Chamisal Vineyards Monterey Chardonnay 2017
Critical AcclaimAll Vintages
The 2017 Chardonnay Monterey County opens with notes of gunflint and toast over baked apples, yellow pears, popcorn and a tropical tinge. The palate is medium-bodied and rounded with an über spicy, fresh fruit profile lifted by mouthwatering acidity, and it finishes long and toasty. This has an appealing yin-yang of savory and bright citrus character.
Broad and creamy aromas are cut by lemon juice and crushed chalk on the approachable
nose of this bottling. The smoky quality extends to the palate, where toasted almond, ripe
peach and salted lemons make for a mouthwatering experience.
Pioneers in winemaking on the Central Coast, Chamisal Vineyards was the first to plant vineyards in the Edna Valley in 1973. Chamisal is nestled five miles inland from the Pacific Ocean on the rugged California Coast. With the cooling Pacific Ocean nearby, the long temperate growing season extends the amount of time grapes stay on the vine to develop their flavors. This extended hang time paired with the calcareous, clay-rich soil of the property produces fruit with exceptional intensity and complex flavors, often showing a distinctive character that some fondly call "Chamisal Spice."
Chamisal Vineyards has a site-driven approach to winemaking, crafting each wine as an expression of the unique terroir of the vineyards from which it is sourced. When applied to Chardonnay, this approach produces a range of versatile and distinctive wines that range from full-bodied and supple with generous oak influence to lean, elegant and mineral-driven.
In 2010, Chamisal Vineyards became the second winery ever to become SIP (Sustainability in Practice) certified. This program, separate from vineyard certification, requires that winemaking operations also be sustainable and respectful of the environment. They tightly monitor and control the winery’s energy and water use by using solar panels to produce 25 percent of the electrical power needed and implemented a water-recapture system that reclaims 100 percent of Chamisal winery process water for irrigation needs. Chamisal Vineyards has always thrived to protect the environment and their communities. It has become clear to us that the emission of Green House Gases (GHG) not only is the biggest environmental threat, but also that the majority of environmental advances are tied to their ability to emit less GHG. They have embarked on a fundamental transformation of how they grow grapes and make wines and have joined international organizations such as the Porto Protocol and the International Wineries for Climate Action (IWCA). They have committed to reduce their GHG emissions by 50% by 2030 and 100% by 2050.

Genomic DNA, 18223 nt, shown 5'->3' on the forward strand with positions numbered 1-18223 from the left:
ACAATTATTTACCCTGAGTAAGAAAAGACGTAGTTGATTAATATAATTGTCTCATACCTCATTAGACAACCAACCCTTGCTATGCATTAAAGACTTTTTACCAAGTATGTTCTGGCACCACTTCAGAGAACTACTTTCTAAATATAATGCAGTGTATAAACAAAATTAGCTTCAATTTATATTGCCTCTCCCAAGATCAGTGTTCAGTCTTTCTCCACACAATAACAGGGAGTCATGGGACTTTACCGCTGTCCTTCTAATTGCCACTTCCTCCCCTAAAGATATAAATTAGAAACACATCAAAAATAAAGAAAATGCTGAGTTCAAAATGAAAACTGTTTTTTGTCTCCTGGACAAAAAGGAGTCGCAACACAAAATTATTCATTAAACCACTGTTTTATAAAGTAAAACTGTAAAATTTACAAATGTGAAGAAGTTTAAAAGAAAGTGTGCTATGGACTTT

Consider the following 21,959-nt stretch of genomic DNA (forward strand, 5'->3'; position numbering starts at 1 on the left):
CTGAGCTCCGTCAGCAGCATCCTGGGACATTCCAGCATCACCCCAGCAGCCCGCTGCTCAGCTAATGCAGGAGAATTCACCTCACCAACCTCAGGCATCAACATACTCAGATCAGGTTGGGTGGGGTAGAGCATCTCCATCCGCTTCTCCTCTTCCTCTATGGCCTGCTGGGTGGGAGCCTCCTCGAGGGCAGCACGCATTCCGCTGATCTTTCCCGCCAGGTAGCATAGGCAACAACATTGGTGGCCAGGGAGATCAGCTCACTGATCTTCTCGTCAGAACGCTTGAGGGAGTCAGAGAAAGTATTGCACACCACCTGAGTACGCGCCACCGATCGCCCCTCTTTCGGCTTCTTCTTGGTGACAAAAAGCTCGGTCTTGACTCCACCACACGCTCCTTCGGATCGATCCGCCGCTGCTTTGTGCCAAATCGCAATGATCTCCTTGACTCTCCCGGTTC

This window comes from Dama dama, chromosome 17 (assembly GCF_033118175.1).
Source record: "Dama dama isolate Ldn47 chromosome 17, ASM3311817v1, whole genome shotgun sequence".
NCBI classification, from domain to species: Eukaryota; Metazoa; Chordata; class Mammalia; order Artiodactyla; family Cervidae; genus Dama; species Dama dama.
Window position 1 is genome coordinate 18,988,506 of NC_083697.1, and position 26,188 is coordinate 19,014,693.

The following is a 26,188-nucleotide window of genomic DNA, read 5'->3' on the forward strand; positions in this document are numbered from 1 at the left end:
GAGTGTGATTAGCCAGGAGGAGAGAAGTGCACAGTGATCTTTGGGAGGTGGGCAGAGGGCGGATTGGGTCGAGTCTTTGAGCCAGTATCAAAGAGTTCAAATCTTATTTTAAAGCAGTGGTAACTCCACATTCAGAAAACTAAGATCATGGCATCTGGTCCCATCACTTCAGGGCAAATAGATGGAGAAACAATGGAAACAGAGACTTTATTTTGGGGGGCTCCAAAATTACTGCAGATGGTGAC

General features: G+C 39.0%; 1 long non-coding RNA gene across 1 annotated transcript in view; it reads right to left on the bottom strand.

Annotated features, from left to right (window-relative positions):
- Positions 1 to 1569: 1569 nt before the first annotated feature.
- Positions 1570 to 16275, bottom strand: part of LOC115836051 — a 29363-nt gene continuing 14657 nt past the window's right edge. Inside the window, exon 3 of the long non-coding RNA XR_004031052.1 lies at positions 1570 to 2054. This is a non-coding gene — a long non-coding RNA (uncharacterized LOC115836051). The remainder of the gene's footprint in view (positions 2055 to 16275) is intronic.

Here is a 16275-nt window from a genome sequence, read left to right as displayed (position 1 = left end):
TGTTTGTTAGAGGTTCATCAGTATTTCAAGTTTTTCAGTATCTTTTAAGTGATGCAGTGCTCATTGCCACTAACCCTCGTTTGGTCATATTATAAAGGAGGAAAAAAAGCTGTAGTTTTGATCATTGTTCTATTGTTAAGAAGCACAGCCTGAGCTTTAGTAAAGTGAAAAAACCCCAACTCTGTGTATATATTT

A geographic and climatic paradise for grape vines, Monterey is a part of the greater Central Coast AVA and contains within it five smaller sub-appellations, including Arroyo Seco, San Lucas, San Bernabe, Hames Valley and the famous Santa Lucia Highlands. The climate is relatively warm but tempered by cool, coastal winds, allowing the regions in Monterey County an exceptionally long growing season. Bud break often happens two weeks sooner and harvest tends to be two weeks later compared to other surrounding regions.
Monterey’s coastal side, where the cooling ocean fog allows grapes to develop a perfect sugar-acid balance, excels in the production of Chardonnay, Pinot Noir and Riesling. Warmer, inland subzones are home to fleshy, concentrated and full-bodied reds like Cabernet Sauvignon, Merlot and Zinfandel.
Chardonnay, covering about 40% of vineyard acreage, is the most widely planted grape in all of Monterey County.
One of the most popular and versatile white wine grapes, Chardonnay offers a wide range of flavors and styles depending on where it is grown and how it is made. While it tends to flourish in most environments, Chardonnay from its Burgundian homeland produces some of the most remarkable and longest lived examples. California produces both oaky, buttery styles and leaner, European-inspired wines. Somm Secret—The Burgundian subregion of Chablis, while typically using older oak barrels, produces a bright style similar to the unoaked style. Anyone who doesn't like oaky Chardonnay would likely enjoy Chablis.